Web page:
Overall, notes a recent General Accounting Office assessment, Japan is now close to meeting all its defense goals. There is progress in lower-profile areas, such as more coordination between the various services. US military officers applaud Japan for coming so far in a short time.
Says one Pentagon study: “Japan is making rapid progress towards the military capability to fulfill its agreed mission—i.e., the defense of its territory, including air and sea lanes to an offshore distance of 1,000 nautical miles.”
No one, however, thinks even that limited task would be easy. Soviet forces also have improved. Adm. Huntington Hardisty, US Pacific Commander, points out that in the past four years Moscow has deployed to the Pacific advanced Akula submarines, MiG-31 fighters, and long-range bombers with cruise missiles.
With an 8,485-mile coastline, Japan naturally focuses its attention on maritime and coastal defense operations. Heavy concentrations of Soviet airpower around Vladivostok make air defense an additional concern.
Japanese forces would be called on to repel a limited assault on the home islands. Japan would also face the tasks of combating Soviet submarines and airpower in its vicinity and monitoring the passage of Soviet submarines and other warships through straits connecting the Sea of Japan with open ocean.
For all its improvement, say analysts, the GSDF’s ability to undertake such sustained combat leaves much to be desired.
Radars and vital air bases, for example, still go undefended. The Air Force, lacking refueling capabilities, can’t provide air defense cover or strike support for ships at more than moderate distances. Day-to-day readiness and combat sustainability are problematic. Survivability of critical installations is doubtful. Command control and communications would be tenuous at best.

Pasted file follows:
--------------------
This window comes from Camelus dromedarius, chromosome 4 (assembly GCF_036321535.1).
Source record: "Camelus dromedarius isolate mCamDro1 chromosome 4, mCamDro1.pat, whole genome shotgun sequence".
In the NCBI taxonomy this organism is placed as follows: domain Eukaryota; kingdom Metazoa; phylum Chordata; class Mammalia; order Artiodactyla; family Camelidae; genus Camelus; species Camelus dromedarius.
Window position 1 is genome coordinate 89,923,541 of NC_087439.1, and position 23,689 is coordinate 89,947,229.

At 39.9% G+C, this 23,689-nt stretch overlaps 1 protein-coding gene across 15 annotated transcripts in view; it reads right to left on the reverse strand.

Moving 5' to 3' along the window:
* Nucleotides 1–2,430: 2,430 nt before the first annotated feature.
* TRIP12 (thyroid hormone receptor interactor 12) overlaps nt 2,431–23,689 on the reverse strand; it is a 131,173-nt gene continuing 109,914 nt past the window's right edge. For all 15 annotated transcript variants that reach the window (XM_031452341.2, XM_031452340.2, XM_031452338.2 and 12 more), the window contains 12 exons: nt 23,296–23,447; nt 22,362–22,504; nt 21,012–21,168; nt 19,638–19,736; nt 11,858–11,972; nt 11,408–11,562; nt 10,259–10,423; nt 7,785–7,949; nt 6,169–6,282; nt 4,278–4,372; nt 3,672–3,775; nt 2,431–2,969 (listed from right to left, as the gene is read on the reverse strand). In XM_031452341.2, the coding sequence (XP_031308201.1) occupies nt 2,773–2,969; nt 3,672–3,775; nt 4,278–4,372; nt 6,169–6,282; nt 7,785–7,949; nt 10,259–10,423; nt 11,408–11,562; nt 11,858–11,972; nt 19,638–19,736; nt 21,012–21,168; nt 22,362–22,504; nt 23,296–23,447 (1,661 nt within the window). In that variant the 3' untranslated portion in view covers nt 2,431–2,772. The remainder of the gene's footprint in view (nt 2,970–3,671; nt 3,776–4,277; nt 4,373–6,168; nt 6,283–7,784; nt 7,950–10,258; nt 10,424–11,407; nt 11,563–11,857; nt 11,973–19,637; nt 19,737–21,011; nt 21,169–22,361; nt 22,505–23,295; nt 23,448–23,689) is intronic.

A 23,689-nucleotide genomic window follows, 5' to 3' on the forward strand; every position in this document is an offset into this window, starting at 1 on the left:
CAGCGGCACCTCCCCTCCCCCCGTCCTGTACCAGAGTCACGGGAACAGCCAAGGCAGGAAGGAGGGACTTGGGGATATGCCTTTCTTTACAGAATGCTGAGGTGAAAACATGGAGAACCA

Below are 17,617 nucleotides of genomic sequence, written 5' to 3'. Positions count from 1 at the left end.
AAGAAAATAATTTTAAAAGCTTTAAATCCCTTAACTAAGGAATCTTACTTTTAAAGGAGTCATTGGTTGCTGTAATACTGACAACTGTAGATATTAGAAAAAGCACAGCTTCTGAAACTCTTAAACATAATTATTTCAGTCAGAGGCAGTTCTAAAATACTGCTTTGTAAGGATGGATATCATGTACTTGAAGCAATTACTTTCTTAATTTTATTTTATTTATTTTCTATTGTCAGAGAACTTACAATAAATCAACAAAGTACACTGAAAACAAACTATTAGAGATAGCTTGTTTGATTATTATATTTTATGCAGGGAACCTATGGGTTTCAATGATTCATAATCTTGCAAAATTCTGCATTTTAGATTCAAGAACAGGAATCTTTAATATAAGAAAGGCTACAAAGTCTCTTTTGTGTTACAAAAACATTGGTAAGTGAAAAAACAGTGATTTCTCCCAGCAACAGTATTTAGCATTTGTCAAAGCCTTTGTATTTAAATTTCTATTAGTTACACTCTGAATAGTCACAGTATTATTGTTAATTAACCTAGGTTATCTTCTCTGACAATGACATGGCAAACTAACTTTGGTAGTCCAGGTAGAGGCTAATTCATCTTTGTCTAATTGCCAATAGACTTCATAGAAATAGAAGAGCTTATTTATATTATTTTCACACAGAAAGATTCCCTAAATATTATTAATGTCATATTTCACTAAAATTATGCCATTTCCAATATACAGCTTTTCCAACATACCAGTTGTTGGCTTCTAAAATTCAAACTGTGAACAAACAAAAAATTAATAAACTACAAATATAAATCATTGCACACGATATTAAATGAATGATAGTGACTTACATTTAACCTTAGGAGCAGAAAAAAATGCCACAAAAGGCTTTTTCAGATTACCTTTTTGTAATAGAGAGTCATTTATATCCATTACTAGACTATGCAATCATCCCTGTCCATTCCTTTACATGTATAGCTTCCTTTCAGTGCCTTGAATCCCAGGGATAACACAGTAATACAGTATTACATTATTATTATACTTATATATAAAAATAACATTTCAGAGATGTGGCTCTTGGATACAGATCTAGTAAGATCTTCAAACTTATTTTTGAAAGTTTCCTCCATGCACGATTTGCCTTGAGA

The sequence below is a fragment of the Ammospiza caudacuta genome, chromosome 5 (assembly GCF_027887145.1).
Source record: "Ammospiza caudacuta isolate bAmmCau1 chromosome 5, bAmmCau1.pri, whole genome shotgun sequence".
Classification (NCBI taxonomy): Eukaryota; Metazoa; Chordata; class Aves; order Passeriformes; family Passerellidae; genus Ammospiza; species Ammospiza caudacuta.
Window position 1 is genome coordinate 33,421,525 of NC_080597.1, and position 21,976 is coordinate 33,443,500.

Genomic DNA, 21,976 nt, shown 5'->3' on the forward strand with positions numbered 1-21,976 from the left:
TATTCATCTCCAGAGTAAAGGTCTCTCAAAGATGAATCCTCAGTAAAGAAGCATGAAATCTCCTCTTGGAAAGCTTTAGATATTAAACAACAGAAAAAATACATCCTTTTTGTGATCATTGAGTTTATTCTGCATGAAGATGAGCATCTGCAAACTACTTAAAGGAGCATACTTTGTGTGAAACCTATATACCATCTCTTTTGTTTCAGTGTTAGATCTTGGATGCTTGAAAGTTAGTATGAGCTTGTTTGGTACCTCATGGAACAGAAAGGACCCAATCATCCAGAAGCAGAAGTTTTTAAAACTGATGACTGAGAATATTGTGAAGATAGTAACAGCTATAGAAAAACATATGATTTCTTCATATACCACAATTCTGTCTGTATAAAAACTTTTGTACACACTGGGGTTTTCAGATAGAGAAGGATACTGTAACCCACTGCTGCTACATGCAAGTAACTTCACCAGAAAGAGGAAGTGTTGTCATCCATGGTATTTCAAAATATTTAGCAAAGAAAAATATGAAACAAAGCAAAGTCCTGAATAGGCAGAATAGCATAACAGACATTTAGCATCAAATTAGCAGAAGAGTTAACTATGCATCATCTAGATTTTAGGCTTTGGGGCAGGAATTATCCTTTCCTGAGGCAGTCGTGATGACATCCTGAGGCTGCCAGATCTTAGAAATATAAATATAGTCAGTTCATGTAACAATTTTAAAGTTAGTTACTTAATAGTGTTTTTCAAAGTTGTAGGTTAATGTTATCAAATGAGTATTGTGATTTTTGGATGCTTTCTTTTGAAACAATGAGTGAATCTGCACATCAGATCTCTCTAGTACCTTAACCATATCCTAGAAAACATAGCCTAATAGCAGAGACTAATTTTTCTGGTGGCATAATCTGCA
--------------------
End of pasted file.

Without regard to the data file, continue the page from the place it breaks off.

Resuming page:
Such weaknesses presumably will be addressed in Japan’s next defense plan, covering the years 199195 and due next fall. The Japan Defense Agency already has begun work on it. The government has affirmed its intent to seek long-term real growth in funding.
The Pentagon maintains that it is important that the next defense plan continue improvements in air defense, anti-invasion and antisubmarine warfare, and C31 capabilities, as well as combat sustainability and infrastructure.
Japan evidently will do so. The GAO investigation of the Japanese program reports that Tokyo is giving serious thought to acquiring an over-the-horizon radar system, three to four new squadrons of interceptors, eighteen to twenty refueling aircraft, twelve to sixteen long-range early warning aircraft, and fifteen to twenty large air transports, plus readiness improvements.
“The Minimum Necessary”
Japanese politicians, however, will face some hard questions. One of the most important, Japanese observers maintain, will be whether to set a new force goal for the SDF. Some believe that a larger military is in order, but any move in that direction is sure to cause a political uproar.
Another major question concerns extending the range of Japan’s aircraft. Building a modest refueling capability is one option. Tokyo is also evaluating the use of small aircraft carriers with updated AV-8B Harrier II jump jets on board. Either scheme could run afoul of domestic politics. To many in Japan, range-extension would make the aircraft “offensive” military equipment, prohibited by Japan’s pacifist constitution.
Domestic opinion is not the only constraint. Japan must satisfy its Asian neighbors—in particular, China, South Korea, and the nations of Southeast Asia—that its power will remain nonthreatening.
Some nations worry that Japan is on the road to becoming a military power again, despite Pentagon assurances that “Japan is still doing the minimum necessary to meet its defense goals, goals which are clearly limited.”
Japan openly professes, in fact, that US military power remains and will continue to remain the ultimate guarantor of its national survival. Prime Minister Toshiki Kaifu, on his recent visit to Washington, emphasized the need to “ensure the effective operation of US-Japan security arrangements.”
A Pentagon report is more direct: “The Japanese force structure requires the presence of complementary US forces to remain viable.”